Credit card payments are on the rise, whether they’re made in person, on a computer or on a mobile phone. In 2018, four million new consumers started using credit cards, and that same year they were used by 62% of U.S. households. What’s more, 36% of consumers say that credit cards are their preferred payment method, while 33% prefer debit and only 18% prefer cash.
Accepting credit card payments provides obvious benefits for consumers, from the convenience of not having to carry cash to better track-ability and the extra incentive of rewards points. But for small business owners, it’s not always obvious what these payments will mean for their business. Professional and consulting firms, home service businesses, retail, restaurants, and many other types of companies Kabbage works with say that accepting credit card payments is essential to serving their customers, building trust and encouraging repeat business. There are major benefits to unlock if you understand these payments and how they impact your bottom line.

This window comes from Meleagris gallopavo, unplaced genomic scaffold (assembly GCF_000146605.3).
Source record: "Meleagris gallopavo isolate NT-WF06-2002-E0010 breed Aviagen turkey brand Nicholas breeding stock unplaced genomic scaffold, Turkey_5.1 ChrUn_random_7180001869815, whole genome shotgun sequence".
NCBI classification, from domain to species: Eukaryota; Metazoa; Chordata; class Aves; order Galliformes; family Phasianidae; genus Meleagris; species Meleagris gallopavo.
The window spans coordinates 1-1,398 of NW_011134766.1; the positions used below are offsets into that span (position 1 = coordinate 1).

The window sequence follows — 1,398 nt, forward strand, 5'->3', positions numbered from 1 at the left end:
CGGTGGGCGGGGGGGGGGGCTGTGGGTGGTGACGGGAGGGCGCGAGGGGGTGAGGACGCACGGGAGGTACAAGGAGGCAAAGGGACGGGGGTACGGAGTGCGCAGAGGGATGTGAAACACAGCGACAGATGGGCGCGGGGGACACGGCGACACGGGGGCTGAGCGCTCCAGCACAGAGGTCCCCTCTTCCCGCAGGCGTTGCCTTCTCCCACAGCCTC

However, small business owners need to navigate a few hurdles in order to accept credit card payments while providing customers with an intuitive, convenient and secure experience. Below we’ve answered some of the most common questions we receive from business owners about diving into the world of credit card payments.
What are the benefits of accepting credit card payments?
Getting paid faster
Credit card payments are great for customers, but what’s in it for business owners? For one thing, credit cards provide the flexibility to accept payment online, in stores or via an app. Often, credit card payments are received more quickly and easily because there’s no need to mail an invoice and wait for a check to arrive, or to track down cash in person. Additionally, since payments are processed electronically, it means less physical cash to manage, which can reduce the risk of cash being stolen and increase employee safety. Meanwhile, business owners have fewer billing processes to handle and greater visibility into their company’s cash flow.